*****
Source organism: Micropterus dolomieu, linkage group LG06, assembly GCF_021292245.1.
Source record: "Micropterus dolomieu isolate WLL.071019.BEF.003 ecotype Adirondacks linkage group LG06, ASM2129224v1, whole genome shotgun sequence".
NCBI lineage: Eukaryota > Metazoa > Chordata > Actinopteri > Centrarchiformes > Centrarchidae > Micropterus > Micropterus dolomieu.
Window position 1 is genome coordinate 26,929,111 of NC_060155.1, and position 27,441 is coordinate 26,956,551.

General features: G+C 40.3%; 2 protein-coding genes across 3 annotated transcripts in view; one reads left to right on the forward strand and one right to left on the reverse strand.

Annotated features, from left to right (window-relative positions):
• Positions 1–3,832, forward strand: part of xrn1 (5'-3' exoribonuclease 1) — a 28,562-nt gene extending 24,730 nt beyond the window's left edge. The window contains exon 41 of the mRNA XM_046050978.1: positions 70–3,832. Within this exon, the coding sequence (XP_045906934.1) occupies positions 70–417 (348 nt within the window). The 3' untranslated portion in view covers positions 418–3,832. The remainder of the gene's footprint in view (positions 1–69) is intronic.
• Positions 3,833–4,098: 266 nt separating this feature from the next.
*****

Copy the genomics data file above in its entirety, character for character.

Source organism: Micropterus dolomieu, linkage group LG06, assembly GCF_021292245.1.
Source record: "Micropterus dolomieu isolate WLL.071019.BEF.003 ecotype Adirondacks linkage group LG06, ASM2129224v1, whole genome shotgun sequence".
NCBI lineage: Eukaryota > Metazoa > Chordata > Actinopteri > Centrarchiformes > Centrarchidae > Micropterus > Micropterus dolomieu.
Window position 1 is genome coordinate 26,929,111 of NC_060155.1, and position 27,441 is coordinate 26,956,551.

General features: G+C 40.3%; 2 protein-coding genes across 3 annotated transcripts in view; one reads left to right on the forward strand and one right to left on the reverse strand.

Annotated features, from left to right (window-relative positions):
• Positions 1–3,832, forward strand: part of xrn1 (5'-3' exoribonuclease 1) — a 28,562-nt gene extending 24,730 nt beyond the window's left edge. The window contains exon 41 of the mRNA XM_046050978.1: positions 70–3,832. Within this exon, the coding sequence (XP_045906934.1) occupies positions 70–417 (348 nt within the window). The 3' untranslated portion in view covers positions 418–3,832. The remainder of the gene's footprint in view (positions 1–69) is intronic.
• Positions 3,833–4,098: 266 nt separating this feature from the next.